Another program highlighted the work that was being done to attract potential teachers to rural and low-income areas. Winthrop University was awarded a grant that allowed them to start a program called NetSERVE which was designed to attract professionals with a Bachelor’s degree into the teaching field. Basically, this was an internship program that had a certain amount of time devoted to fast-tracking the professional through the Master’s in Teaching program. The coordinators of the program mentioned that they would reach out to rural school districts, and see if there were individuals at the district without an Education degree background who might be interested in getting the education and experience needed to become a teacher. This program was split up in a way so that the professionals would spend half a year learning about the community and developing a strong knowledge set through the curriculum offered. The next half of the year they would be able to student teach at the school. From then on, they would be guaranteed a contract of three years at the school that would hopefully lead the individuals to decide on staying at the school long-term. Program participants were given stipends throughout the year, and also had the support from the program coordinators when questioned arose surrounding Praxis, timesheets, lesson planning, etc. Other presentations discussed partnering with school districts earlier on to develop community knowledge and also building social emotional learning into the teacher education class format.

              An exciting piece to this year’s NNER conference was the fact that WSUP was awarded the opportunity to present on the history and future of the Partnership projects. This presentation could not have happened without the Partnership program staff as well as the involvement from Dr. Paige Fenton-Hughes (Converse County School District #1 Superintendent, WSUP Governing Board Chair) and Dr. Ben Moritz (Director, Wyoming Community College Commission). The speakers mentioned what it meant to go beyond the tri-partite model (College of Arts and Science, College of Education, K-12 school districts) to meet the state needs. In a rural state with only one university and seven community colleges, it is much more beneficial to include other organizations that are making key differences in education (e.g. Wyoming community colleges and the Wyoming Community College Commission, Wyoming Department of Education, Wyoming Education Association, Professional Teaching Standards Board). There is great need in the state of Wyoming to unify these voices so that students feel better supported in each transition they make in the Wyoming education system. One of the benefits to a model that has expanded partnerships is that it also provides avenues for getting information from one organization to the next in a way that is reliable and consistent. A note that was made to audience members is that it may be difficult to first identify each organization who may have a place at the education planning table, but that is where collective brainstorming among the current partnering organizations is crucial. This session was able to illustrate the history of WSUP as well as the hopes for the future, which is in clear alignment with the entirety of the 2021 NNER Conference.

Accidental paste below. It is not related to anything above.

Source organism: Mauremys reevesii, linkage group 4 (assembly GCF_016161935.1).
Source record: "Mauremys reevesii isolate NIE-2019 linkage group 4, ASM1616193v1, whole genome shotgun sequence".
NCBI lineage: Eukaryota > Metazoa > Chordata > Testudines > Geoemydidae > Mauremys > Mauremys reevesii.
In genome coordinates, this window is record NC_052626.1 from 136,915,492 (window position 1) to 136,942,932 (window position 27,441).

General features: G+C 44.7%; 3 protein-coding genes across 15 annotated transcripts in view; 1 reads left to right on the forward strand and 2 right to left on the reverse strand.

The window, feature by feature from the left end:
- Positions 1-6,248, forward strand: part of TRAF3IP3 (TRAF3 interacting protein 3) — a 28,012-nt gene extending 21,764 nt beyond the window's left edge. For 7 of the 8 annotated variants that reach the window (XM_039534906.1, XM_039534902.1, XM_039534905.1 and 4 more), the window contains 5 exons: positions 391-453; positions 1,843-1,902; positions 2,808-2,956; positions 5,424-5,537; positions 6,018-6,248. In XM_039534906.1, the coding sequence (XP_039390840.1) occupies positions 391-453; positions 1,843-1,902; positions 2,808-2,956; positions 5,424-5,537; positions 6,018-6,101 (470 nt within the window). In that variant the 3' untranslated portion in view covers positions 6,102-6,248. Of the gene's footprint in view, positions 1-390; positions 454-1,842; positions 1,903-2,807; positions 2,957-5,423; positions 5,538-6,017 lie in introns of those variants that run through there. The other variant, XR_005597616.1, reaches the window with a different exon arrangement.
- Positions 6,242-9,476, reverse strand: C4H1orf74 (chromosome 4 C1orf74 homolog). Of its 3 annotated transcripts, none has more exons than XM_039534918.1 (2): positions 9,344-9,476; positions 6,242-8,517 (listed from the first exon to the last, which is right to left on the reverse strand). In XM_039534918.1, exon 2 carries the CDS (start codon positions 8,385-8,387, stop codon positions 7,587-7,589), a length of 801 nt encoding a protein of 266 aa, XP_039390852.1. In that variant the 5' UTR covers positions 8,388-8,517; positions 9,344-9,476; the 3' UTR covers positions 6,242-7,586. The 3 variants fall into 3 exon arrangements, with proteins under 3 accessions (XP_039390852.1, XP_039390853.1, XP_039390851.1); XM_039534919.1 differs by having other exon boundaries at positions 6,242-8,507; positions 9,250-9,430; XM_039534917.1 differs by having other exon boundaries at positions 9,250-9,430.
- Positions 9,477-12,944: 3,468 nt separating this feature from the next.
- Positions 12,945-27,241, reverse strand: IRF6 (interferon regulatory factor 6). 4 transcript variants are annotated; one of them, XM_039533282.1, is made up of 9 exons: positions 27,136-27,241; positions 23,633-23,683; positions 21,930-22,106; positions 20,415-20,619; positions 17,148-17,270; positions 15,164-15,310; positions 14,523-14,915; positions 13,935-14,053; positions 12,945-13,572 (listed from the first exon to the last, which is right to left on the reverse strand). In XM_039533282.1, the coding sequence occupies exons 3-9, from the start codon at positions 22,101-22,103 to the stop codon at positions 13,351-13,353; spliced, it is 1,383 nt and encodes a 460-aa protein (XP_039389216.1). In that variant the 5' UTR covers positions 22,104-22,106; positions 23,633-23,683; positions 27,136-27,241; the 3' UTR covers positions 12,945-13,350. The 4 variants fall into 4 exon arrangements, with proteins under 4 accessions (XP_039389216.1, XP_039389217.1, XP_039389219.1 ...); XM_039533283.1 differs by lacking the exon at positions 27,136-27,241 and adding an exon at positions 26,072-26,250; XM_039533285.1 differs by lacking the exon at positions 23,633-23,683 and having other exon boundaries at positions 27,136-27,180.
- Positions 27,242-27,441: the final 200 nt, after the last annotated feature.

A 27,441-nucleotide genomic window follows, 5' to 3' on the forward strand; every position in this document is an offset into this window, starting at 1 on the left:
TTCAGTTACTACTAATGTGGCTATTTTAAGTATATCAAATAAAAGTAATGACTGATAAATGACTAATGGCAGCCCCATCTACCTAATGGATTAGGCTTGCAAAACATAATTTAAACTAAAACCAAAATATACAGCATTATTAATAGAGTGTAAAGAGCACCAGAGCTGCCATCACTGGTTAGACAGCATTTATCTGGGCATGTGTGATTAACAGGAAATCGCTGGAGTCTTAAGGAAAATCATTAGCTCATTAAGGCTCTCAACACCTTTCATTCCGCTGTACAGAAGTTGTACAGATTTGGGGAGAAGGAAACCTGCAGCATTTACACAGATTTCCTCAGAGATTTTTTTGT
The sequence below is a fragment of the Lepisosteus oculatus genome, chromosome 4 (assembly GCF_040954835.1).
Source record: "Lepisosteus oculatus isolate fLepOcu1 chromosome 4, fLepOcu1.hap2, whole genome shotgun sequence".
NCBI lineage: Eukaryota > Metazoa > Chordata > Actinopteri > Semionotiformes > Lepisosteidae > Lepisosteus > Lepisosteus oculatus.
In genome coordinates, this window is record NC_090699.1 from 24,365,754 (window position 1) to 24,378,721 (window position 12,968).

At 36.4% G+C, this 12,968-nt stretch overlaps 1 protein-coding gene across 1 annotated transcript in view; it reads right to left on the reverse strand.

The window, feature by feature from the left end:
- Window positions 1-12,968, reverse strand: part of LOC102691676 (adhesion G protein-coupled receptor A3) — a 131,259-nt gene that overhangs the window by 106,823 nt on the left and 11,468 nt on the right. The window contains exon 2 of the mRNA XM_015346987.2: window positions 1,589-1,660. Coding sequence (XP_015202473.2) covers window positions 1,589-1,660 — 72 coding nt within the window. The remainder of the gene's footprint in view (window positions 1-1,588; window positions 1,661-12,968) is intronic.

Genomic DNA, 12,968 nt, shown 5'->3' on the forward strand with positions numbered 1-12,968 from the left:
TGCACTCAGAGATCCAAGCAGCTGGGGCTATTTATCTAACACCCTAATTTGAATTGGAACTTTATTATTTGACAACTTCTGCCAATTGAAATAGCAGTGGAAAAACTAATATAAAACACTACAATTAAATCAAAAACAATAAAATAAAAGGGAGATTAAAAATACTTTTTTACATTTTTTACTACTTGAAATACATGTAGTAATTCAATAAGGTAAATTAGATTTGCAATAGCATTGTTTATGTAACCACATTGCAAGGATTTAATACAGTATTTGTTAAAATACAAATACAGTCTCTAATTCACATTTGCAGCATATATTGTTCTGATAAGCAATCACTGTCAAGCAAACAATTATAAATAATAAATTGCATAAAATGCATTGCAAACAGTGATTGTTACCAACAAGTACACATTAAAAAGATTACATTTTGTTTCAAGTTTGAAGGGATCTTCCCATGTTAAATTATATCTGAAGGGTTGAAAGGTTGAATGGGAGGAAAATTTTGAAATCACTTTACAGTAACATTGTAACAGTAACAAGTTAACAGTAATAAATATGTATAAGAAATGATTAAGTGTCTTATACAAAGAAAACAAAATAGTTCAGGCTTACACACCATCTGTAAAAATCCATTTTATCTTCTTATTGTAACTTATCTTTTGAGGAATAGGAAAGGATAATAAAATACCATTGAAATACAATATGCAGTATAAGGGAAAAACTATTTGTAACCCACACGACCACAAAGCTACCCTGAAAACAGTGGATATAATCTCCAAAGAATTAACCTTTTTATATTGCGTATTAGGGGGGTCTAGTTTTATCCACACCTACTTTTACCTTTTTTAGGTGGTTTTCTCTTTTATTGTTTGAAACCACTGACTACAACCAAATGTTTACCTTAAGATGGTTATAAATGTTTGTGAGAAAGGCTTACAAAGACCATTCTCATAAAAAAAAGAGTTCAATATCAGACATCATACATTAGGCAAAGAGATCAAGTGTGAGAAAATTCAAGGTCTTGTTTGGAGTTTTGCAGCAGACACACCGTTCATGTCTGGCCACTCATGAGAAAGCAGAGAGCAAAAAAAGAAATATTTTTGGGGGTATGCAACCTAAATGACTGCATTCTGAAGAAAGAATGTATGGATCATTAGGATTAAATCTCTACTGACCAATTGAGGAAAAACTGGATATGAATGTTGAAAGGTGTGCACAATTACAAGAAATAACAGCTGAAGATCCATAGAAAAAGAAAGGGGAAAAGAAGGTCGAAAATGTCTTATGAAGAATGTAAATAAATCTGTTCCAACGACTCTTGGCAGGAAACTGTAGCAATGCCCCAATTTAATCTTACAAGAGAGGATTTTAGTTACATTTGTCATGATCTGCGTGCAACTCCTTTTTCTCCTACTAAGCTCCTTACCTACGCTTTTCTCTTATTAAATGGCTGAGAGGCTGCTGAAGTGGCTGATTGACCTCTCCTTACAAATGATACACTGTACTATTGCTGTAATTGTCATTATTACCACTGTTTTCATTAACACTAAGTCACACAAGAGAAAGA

This conference showed how there are so many who are working to improve the state of education in the United States and demonstrated how many teacher preparation programs are working to produce teachers who will be the supportive guides for the nation’s youth.
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Phone: 307-766-3274